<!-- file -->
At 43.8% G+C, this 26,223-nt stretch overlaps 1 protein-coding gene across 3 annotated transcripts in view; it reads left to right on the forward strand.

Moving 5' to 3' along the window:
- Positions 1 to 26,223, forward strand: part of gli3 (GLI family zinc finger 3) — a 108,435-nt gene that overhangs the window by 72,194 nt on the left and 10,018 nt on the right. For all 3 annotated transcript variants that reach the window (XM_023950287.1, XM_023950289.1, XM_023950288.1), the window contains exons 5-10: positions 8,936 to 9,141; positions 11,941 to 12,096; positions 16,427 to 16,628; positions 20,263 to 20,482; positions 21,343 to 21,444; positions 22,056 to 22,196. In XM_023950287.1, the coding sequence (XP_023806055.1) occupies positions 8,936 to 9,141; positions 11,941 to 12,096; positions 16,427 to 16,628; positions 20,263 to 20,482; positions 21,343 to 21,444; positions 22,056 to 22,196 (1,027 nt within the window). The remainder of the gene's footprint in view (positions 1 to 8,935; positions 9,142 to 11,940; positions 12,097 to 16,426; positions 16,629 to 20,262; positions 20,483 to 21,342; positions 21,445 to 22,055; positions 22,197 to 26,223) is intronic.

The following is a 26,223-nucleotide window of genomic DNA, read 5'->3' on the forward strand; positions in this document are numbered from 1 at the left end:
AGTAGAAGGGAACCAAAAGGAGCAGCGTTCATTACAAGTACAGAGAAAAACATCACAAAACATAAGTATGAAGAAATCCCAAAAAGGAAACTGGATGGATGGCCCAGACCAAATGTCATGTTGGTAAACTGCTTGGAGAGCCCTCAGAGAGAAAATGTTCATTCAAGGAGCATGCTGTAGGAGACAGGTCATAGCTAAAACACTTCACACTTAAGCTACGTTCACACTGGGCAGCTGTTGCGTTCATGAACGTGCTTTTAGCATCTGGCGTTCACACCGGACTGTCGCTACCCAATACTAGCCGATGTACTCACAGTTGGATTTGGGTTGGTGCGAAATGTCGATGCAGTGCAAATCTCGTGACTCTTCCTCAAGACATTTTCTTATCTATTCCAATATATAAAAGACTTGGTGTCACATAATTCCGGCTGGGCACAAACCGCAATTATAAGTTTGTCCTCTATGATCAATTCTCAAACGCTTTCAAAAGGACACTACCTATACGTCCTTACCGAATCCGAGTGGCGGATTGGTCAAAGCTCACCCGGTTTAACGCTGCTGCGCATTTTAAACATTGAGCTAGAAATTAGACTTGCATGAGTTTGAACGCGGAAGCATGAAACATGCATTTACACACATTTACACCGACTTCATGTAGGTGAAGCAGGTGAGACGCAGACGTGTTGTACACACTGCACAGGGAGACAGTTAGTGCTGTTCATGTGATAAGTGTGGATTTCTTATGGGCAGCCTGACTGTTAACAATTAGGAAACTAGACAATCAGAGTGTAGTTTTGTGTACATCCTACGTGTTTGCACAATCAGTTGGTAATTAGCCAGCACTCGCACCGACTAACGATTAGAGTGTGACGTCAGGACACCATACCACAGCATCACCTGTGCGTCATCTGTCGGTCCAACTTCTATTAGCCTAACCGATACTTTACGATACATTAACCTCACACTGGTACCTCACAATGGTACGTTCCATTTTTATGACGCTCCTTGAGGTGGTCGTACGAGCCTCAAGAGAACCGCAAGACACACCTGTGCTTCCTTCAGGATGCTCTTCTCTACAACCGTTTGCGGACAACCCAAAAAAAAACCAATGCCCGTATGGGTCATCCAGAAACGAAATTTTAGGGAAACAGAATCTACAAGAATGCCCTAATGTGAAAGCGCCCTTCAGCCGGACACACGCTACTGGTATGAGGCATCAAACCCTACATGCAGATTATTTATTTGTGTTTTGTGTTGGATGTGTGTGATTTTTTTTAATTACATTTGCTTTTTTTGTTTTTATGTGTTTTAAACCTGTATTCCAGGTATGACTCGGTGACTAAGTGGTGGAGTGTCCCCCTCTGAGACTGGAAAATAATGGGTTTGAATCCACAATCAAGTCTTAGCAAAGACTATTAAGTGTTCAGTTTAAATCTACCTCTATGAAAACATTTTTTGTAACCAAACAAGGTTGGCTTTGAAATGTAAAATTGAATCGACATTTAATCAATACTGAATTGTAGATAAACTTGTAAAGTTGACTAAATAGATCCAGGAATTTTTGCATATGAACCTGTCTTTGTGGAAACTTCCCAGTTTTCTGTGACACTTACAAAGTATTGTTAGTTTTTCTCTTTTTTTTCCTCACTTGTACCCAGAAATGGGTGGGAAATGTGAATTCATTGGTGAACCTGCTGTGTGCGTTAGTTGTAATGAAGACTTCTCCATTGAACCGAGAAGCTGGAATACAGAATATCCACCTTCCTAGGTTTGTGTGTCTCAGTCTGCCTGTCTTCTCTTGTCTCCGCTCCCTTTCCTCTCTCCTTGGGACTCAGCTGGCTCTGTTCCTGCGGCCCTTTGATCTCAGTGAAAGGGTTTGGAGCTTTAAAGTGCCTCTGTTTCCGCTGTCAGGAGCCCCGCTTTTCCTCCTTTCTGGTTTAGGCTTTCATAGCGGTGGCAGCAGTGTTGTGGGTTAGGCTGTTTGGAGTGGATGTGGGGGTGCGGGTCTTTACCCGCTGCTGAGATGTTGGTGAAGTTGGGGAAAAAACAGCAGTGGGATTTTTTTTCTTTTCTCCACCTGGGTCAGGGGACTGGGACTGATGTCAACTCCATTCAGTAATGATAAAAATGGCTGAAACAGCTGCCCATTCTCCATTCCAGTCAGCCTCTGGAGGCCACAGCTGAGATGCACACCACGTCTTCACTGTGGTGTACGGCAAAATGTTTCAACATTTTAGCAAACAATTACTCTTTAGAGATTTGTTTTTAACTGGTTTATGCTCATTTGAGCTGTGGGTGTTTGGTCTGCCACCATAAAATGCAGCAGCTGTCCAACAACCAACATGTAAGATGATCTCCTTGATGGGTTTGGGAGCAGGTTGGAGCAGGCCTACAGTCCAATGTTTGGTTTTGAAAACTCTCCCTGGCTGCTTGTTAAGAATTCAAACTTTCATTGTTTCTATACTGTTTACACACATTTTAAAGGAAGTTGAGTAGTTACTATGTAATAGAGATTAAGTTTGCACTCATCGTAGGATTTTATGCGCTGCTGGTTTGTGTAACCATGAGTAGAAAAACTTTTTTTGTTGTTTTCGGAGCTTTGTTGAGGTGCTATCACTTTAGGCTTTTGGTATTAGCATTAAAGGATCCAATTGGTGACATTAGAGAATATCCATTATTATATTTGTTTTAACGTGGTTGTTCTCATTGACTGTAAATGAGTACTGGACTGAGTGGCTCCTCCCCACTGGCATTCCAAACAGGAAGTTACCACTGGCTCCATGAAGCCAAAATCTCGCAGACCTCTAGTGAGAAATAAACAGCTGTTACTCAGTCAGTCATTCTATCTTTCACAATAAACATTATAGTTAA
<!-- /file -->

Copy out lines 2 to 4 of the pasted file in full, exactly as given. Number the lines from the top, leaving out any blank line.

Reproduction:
Moving 5' to 3' along the window:
- Positions 1 to 26,223, forward strand: part of gli3 (GLI family zinc finger 3) — a 108,435-nt gene that overhangs the window by 72,194 nt on the left and 10,018 nt on the right. For all 3 annotated transcript variants that reach the window (XM_023950287.1, XM_023950289.1, XM_023950288.1), the window contains exons 5-10: positions 8,936 to 9,141; positions 11,941 to 12,096; positions 16,427 to 16,628; positions 20,263 to 20,482; positions 21,343 to 21,444; positions 22,056 to 22,196. In XM_023950287.1, the coding sequence (XP_023806055.1) occupies positions 8,936 to 9,141; positions 11,941 to 12,096; positions 16,427 to 16,628; positions 20,263 to 20,482; positions 21,343 to 21,444; positions 22,056 to 22,196 (1,027 nt within the window). The remainder of the gene's footprint in view (positions 1 to 8,935; positions 9,142 to 11,940; positions 12,097 to 16,426; positions 16,629 to 20,262; positions 20,483 to 21,342; positions 21,445 to 22,055; positions 22,197 to 26,223) is intronic.

The following is a 26,223-nucleotide window of genomic DNA, read 5'->3' on the forward strand; positions in this document are numbered from 1 at the left end: